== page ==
A friend of mine recently told me a story of a client of his who had an on hold marketing system. The system was easy to use and inexpensive. The company in question simply connected a local radio station to their phone lines so that when customers were put on hold they could at least listen to the radio. Of course we think that playing music to help user experiences is great, however, the execution wasn’t so sexy.

The problem with this type of system is that the business itself doesn’t have control over the content that is playing on their phone. For many businesses this could mean that a commercial for a competing business could end up on your phone. Of course for my friend’s client this is exactly what happened. The business owner of course had never thought of it but is now well award of the quote “you get what you pay for”.

In many cases the best way to reduce waiting time to deliver a service is to adjust the delivery system. That said you can only go so far with this method before quality starts to drop. In this brief article I want to share with you a few ways music can help create a better retail environment.

Music is a powerful mechanism for improving mood. Many of you have seen the recent viral video of a retired man hearing music from an earlier part of life and when he does you can see the joy come right back to him as if he was 16 again. In a similar fashion you can use music to improve the environment of your store or on hold system.

The key to success in using music to influence mood is to make it congruent with the environment or what is expected of the environment. That means if you run a fitness club you can choose energizing music but if you are a classy upscale restaurant then you should try some jazz or classical music.

Music tempo, the speed of music, is an influencer in how fast or slow we do things. For example, if you are a restaurant and you want to turn tables over a little quicker during a dinner service without upsetting customers then a faster tempo music can be used to aid in speeding up eating habits. When this happens your staff will be able to move quicker without jarring the customer.

Volume also has an impact. In this case you want the volume level to match your target demographic. Loud music typically would attract a younger audience where is softer music would be great for your parents.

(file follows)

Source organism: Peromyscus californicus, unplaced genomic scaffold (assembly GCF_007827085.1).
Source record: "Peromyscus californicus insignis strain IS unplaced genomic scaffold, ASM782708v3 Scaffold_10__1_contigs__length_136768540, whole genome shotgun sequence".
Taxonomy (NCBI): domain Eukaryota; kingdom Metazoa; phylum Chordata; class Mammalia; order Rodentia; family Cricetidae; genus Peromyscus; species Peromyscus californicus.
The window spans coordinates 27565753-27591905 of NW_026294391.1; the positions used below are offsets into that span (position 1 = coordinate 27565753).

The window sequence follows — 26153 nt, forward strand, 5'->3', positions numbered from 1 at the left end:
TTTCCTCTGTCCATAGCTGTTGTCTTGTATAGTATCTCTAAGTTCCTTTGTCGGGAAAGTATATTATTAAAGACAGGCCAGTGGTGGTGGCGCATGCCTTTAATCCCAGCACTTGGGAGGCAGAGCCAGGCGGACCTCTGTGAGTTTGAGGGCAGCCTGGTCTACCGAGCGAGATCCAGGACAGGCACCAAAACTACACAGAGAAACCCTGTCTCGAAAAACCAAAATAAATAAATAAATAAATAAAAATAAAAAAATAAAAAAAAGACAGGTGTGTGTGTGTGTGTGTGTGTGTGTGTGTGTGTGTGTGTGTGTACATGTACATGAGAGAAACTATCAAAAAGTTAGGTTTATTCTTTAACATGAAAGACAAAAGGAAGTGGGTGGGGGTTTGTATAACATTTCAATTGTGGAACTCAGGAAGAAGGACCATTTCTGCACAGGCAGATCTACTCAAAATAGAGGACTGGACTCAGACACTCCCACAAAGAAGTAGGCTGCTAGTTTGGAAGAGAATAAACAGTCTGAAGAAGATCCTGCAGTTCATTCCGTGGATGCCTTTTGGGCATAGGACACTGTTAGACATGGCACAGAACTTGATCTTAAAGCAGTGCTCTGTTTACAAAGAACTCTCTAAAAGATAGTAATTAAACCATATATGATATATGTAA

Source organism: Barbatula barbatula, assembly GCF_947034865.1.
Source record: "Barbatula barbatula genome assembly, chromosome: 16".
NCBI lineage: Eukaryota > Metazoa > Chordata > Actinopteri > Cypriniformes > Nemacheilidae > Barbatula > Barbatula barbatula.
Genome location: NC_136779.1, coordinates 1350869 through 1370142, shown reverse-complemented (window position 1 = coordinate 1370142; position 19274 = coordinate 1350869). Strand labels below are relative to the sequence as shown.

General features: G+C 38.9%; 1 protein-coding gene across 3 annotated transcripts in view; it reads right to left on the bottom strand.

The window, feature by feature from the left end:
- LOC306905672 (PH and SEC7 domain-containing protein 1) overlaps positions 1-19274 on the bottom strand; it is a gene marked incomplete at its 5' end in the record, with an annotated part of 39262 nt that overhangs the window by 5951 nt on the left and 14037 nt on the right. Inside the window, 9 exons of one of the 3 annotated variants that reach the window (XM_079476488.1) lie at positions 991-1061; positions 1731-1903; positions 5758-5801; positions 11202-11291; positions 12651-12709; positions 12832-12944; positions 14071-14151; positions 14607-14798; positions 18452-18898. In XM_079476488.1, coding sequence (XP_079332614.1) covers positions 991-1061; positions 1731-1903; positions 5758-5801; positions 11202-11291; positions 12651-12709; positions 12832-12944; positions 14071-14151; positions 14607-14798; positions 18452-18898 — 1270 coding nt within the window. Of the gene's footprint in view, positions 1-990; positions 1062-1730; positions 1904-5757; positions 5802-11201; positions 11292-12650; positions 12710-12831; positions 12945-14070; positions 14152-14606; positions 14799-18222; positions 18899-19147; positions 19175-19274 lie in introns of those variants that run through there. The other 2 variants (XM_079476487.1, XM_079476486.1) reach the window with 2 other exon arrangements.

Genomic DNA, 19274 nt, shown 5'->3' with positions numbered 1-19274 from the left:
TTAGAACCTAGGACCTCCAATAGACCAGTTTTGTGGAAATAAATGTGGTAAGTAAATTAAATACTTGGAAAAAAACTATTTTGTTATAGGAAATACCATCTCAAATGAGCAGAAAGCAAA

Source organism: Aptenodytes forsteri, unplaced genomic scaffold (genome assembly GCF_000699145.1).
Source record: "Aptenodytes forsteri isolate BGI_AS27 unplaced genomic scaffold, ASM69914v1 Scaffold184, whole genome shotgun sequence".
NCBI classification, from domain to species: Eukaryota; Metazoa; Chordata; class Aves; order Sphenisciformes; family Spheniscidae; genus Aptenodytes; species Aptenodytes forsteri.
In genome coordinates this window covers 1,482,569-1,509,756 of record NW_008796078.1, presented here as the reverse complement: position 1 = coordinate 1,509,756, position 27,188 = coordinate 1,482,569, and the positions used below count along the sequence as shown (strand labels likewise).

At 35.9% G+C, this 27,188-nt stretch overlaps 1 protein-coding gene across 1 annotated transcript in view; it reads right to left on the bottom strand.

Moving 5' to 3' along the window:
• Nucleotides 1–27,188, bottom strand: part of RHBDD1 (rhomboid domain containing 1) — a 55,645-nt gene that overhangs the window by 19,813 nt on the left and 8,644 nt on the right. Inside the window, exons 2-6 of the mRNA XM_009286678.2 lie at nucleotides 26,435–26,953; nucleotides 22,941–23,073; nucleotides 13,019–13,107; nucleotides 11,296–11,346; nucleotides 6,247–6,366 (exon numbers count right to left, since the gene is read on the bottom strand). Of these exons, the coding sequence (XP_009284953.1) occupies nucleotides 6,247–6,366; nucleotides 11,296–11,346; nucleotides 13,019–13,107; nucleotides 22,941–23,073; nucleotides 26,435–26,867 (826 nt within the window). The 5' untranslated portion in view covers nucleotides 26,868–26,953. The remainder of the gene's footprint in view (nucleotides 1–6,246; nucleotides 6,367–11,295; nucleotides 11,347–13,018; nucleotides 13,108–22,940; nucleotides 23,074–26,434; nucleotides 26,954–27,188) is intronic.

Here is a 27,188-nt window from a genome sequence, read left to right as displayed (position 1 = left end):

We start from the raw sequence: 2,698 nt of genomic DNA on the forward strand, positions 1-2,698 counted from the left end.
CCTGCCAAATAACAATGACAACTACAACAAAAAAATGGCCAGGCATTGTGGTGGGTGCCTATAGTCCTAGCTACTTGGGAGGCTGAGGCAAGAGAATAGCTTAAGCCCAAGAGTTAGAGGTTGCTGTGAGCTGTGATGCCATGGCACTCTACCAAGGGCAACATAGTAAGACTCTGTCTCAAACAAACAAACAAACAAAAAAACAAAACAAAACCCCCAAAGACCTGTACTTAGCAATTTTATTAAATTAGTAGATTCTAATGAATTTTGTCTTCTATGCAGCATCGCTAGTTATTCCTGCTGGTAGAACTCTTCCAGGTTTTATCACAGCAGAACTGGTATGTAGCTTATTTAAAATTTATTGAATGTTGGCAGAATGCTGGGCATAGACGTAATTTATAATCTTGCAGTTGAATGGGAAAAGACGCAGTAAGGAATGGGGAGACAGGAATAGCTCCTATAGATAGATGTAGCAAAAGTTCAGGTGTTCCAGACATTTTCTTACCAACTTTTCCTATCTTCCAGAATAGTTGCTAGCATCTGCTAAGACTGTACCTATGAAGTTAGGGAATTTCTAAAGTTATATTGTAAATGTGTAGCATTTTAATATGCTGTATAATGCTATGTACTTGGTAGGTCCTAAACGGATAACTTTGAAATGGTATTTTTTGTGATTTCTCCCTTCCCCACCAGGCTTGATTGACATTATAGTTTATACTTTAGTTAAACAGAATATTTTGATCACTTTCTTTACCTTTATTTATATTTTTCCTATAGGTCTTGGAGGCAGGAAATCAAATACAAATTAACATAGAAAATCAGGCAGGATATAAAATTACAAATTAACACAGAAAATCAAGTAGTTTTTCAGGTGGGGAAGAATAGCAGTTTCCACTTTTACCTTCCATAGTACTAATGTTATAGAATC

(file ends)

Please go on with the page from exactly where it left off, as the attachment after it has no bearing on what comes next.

All of these things help to improve mood and in some cases help to change the perception of wait time. Again, the one thing to remember is that music played in your store is a piece of your brand so it must be congruent or it will fail to attract your target audience.

Questions? Comments? Leave them below.

Have you ever cried during a sad song? Get pumped during a workout with your iPod? Music is powerful stuff my friend.

Recent research at How Stuff Works has shown how music can change the chemical balances in our minds. It also seems that medical researchers are paying closer attention to how music can change the mood of patients. Medical centers are now looking into the idea that audio branding can help calm and sooth patients.

As a marketing professional you’ll be curious to know that music and sound can also have an impact on how people perceive your brand. Careful selection of your advertising music, on-hold music and even your corporate lobby must take place if you intend to maximize the power of your brand.

Next time you are waiting for something have a listen to what’s around you. How does if make you feel?

Continuing in the series why your on hold marketing sucks let talk about the second half, the technical problems.

Phone Technology

Up until recently phone lines have been designed to carry voice data. What this means is that when you speak into a phone only certain parts of the voice sound will get through. Through methods of compressing the sound high and low frequencies (sound waves) are cut off. So, when an on hold system plays music across a phone line part of the music will naturally be degraded.

The second issue is that phone technology still uses monophonic sound. This makes sense since we’re only listening with one ear. I personally don’t see this changing until we can dial and pick up a call all in our head. Monophonic isn’t so much of a problem but we expect more because our life is in stereo or 5.1 surround depending on who you talk too.

Solution
The solution to both of these problems is to know the limits of the system. When a composer creates music for an on hold system he or she must know the limits. That means no big bass sounds or high piccolo melodies. This idea also holds true for the audio engineer who is producing the music.